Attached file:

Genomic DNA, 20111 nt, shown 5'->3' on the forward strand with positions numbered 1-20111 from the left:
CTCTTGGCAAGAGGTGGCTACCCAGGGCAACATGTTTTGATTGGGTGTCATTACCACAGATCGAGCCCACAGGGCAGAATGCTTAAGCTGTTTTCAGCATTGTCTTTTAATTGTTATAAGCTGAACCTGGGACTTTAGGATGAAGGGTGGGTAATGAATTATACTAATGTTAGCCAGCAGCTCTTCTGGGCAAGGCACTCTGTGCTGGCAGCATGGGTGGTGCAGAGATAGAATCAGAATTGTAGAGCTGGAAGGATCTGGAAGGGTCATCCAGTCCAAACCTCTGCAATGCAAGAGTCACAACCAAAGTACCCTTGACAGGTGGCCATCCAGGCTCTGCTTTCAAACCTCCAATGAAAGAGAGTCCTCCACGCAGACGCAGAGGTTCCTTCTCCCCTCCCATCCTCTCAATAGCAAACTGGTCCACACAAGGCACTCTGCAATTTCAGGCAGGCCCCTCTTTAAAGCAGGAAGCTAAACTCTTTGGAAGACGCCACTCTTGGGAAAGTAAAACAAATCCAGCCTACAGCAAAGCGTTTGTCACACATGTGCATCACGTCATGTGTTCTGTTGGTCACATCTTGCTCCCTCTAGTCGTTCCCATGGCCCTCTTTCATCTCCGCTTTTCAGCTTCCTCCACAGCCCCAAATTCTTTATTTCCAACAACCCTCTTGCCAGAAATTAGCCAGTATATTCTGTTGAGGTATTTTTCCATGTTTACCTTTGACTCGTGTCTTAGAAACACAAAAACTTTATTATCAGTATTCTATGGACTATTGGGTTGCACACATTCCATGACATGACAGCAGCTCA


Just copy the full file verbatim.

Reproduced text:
Genomic DNA, 20111 nt, shown 5'->3' on the forward strand with positions numbered 1-20111 from the left:
CTCTTGGCAAGAGGTGGCTACCCAGGGCAACATGTTTTGATTGGGTGTCATTACCACAGATCGAGCCCACAGGGCAGAATGCTTAAGCTGTTTTCAGCATTGTCTTTTAATTGTTATAAGCTGAACCTGGGACTTTAGGATGAAGGGTGGGTAATGAATTATACTAATGTTAGCCAGCAGCTCTTCTGGGCAAGGCACTCTGTGCTGGCAGCATGGGTGGTGCAGAGATAGAATCAGAATTGTAGAGCTGGAAGGATCTGGAAGGGTCATCCAGTCCAAACCTCTGCAATGCAAGAGTCACAACCAAAGTACCCTTGACAGGTGGCCATCCAGGCTCTGCTTTCAAACCTCCAATGAAAGAGAGTCCTCCACGCAGACGCAGAGGTTCCTTCTCCCCTCCCATCCTCTCAATAGCAAACTGGTCCACACAAGGCACTCTGCAATTTCAGGCAGGCCCCTCTTTAAAGCAGGAAGCTAAACTCTTTGGAAGACGCCACTCTTGGGAAAGTAAAACAAATCCAGCCTACAGCAAAGCGTTTGTCACACATGTGCATCACGTCATGTGTTCTGTTGGTCACATCTTGCTCCCTCTAGTCGTTCCCATGGCCCTCTTTCATCTCCGCTTTTCAGCTTCCTCCACAGCCCCAAATTCTTTATTTCCAACAACCCTCTTGCCAGAAATTAGCCAGTATATTCTGTTGAGGTATTTTTCCATGTTTACCTTTGACTCGTGTCTTAGAAACACAAAAACTTTATTATCAGTATTCTATGGACTATTGGGTTGCACACATTCCATGACATGACAGCAGCTCA